• Recommendation:That CSC Research Branch actively study the problem of gang membership and assist in the development of treatment programs for the members of such gangs.
  • Recommendation:That CSC support the development of innovative Aboriginal programs in consultation with Elders and other Aboriginal sources, to intervene effectively in the problem of Aboriginal youth gang membership.

5.1.6. Drug Strategy

The Task Force on Security fully supports CSC's Drug Strategy in its entirety. We support all elements of that strategy directed toward harm reduction. Health promotion, education and substance abuse treatment programs must continue to occupy a central role in the drug strategy.

Having said this, the Task Force recognized that its priority for the purposes of this report is to review interdiction strategies in particular. To this end we identified the following issues:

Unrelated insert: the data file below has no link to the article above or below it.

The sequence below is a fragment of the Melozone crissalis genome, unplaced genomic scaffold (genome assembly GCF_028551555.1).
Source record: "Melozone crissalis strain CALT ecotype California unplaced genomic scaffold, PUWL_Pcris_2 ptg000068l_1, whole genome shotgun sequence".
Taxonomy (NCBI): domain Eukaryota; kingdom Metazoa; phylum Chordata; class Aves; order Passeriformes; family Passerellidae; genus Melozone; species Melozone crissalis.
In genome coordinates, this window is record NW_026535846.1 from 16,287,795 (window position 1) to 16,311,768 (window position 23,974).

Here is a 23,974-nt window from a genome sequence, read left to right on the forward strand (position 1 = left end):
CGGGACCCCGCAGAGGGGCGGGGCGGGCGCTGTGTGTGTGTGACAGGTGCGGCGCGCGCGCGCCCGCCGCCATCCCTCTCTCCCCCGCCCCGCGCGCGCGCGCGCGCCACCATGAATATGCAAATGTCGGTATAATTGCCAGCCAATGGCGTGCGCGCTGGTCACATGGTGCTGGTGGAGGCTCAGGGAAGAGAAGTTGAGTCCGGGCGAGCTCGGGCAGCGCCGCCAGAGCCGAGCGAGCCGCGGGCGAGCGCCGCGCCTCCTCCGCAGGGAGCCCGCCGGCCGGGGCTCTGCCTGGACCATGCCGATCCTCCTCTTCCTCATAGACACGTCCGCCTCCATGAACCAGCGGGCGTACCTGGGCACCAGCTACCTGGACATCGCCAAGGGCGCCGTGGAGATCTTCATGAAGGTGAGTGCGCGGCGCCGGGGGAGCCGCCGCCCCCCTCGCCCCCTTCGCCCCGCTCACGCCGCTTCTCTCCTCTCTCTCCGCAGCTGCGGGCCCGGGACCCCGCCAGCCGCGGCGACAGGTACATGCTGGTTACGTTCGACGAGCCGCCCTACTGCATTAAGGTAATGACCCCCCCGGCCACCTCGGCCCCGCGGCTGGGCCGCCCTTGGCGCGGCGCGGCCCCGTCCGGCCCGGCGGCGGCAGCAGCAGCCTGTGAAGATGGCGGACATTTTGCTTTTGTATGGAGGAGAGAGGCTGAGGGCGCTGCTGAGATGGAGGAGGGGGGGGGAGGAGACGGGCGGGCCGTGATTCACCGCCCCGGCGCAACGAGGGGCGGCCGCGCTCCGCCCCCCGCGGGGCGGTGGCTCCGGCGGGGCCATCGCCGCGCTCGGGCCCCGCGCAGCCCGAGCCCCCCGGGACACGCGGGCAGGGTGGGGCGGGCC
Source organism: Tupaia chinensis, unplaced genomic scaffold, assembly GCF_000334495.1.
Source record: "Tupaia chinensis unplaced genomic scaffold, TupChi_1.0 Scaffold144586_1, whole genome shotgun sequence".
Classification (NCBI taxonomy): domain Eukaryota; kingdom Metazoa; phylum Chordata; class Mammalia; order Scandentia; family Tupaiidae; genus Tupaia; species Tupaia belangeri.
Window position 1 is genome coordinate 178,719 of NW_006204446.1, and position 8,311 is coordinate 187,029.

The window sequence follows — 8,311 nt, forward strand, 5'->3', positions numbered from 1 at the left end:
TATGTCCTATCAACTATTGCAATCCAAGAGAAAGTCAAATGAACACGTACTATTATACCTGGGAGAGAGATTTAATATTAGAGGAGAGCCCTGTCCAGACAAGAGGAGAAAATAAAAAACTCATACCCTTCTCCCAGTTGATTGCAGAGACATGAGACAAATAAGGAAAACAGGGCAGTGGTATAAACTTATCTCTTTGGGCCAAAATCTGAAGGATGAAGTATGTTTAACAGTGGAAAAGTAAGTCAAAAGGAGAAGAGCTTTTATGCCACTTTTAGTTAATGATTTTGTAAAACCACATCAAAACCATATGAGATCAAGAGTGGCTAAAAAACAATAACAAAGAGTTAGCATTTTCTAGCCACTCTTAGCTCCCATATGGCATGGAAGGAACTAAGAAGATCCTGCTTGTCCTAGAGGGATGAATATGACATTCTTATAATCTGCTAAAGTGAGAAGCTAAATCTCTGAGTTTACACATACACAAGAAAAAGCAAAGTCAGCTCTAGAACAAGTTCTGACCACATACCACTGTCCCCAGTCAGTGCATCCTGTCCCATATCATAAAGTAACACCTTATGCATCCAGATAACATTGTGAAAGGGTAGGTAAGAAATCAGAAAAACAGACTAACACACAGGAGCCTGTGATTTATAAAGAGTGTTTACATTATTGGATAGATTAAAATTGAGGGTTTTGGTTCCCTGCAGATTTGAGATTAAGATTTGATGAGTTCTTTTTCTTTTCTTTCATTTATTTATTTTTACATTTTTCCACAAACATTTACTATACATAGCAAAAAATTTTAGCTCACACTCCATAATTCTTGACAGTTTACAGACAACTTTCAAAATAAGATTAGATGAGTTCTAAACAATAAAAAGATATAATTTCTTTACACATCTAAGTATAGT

"On a day  to day  basis  there must be consistent application of policy from one officer to  the next. Not to do so is to  give over power  to the inmates."

- Rob Kellett

· Searching - there are significant gaps in our approach to this activity. We see the search plan as being a central component of each institution's work plan for the year. The responsibility for developing search plans is often delegated to the CCO who, in many cases, has limited knowledge of what is required. Our view is that Search Plans must receive a significantly higher profile and that searching must be regarded as an essential component of every institution's quest for a safe and secure environment. We would stress the important role that searching plays in our drug interdiction policy. Further we would note that with the rise in organized crime it is probable that attempts to compromise staff will increase. This makes it imperative that our searching techniques and practices are all encompassing in order to protect staff from false allegations.